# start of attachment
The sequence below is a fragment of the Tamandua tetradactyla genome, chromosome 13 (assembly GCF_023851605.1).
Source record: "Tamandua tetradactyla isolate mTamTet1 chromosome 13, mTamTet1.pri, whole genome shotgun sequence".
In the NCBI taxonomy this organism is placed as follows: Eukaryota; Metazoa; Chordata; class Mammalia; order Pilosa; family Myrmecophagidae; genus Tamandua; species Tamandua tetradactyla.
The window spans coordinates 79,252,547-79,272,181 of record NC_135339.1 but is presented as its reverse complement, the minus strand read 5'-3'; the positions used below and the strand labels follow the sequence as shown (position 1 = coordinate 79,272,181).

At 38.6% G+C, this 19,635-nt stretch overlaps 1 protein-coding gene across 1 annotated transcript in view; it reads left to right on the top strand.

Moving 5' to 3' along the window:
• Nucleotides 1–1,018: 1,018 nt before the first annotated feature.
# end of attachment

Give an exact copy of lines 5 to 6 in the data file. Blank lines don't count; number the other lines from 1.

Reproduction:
At 38.6% G+C, this 19,635-nt stretch overlaps 1 protein-coding gene across 1 annotated transcript in view; it reads left to right on the top strand.

Moving 5' to 3' along the window: